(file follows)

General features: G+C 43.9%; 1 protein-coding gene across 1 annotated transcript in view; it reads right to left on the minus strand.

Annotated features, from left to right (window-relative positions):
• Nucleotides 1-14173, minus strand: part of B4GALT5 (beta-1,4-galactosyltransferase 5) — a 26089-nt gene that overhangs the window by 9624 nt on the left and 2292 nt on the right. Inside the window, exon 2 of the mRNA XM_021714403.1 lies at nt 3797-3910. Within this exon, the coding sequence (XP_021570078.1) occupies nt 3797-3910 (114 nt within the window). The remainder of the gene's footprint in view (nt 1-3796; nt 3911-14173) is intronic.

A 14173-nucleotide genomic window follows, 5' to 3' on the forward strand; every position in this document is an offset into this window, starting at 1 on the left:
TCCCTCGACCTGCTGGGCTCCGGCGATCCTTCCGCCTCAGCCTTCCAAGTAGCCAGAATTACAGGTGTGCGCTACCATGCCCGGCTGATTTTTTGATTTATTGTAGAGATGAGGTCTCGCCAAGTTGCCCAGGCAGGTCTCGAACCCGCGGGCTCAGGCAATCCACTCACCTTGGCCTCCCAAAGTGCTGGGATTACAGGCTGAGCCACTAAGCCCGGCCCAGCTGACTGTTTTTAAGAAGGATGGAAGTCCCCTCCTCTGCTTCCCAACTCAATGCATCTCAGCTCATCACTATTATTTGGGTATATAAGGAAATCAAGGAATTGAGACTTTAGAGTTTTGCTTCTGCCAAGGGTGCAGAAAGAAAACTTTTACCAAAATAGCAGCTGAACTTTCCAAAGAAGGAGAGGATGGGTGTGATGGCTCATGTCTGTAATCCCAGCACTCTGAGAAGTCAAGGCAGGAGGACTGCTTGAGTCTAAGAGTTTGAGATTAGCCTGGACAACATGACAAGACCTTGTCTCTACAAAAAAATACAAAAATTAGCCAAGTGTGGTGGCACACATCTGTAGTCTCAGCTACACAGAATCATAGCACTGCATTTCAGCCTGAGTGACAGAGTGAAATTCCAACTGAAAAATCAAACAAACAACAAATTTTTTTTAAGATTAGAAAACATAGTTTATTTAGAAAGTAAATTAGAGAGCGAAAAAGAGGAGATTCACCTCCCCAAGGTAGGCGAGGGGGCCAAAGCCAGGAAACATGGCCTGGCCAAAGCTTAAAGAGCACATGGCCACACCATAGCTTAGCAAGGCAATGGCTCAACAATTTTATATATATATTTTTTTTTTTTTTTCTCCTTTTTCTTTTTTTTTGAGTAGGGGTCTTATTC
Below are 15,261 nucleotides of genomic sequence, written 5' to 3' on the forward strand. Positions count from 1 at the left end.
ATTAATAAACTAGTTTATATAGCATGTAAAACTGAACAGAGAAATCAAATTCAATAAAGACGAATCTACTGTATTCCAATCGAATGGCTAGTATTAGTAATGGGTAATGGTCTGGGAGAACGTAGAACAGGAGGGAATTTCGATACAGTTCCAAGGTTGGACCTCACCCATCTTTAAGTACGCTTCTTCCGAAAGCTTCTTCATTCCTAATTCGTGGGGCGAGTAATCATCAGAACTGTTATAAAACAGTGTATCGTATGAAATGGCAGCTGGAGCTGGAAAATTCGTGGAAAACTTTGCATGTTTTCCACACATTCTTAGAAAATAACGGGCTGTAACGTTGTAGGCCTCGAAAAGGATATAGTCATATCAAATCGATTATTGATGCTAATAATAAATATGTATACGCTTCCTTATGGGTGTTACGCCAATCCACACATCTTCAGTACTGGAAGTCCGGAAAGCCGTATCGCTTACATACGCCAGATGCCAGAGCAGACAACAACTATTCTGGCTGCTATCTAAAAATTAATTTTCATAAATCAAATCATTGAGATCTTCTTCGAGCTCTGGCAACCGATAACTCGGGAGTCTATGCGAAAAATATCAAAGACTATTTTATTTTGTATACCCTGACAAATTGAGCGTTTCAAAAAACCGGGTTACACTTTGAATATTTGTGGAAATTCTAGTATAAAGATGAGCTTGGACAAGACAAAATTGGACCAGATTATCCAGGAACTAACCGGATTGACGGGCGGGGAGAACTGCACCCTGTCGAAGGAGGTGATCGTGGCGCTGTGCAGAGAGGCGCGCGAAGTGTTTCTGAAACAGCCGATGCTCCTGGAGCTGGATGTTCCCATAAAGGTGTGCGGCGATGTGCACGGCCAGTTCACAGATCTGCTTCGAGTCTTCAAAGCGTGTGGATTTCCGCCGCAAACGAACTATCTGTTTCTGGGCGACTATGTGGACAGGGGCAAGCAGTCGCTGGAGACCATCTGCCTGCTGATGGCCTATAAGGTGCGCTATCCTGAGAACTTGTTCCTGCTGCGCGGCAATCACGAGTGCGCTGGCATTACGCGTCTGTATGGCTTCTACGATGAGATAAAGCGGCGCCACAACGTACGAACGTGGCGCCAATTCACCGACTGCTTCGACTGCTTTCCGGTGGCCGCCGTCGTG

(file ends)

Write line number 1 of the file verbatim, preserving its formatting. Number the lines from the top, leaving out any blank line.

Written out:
General features: G+C 43.9%; 1 protein-coding gene across 1 annotated transcript in view; it reads right to left on the minus strand.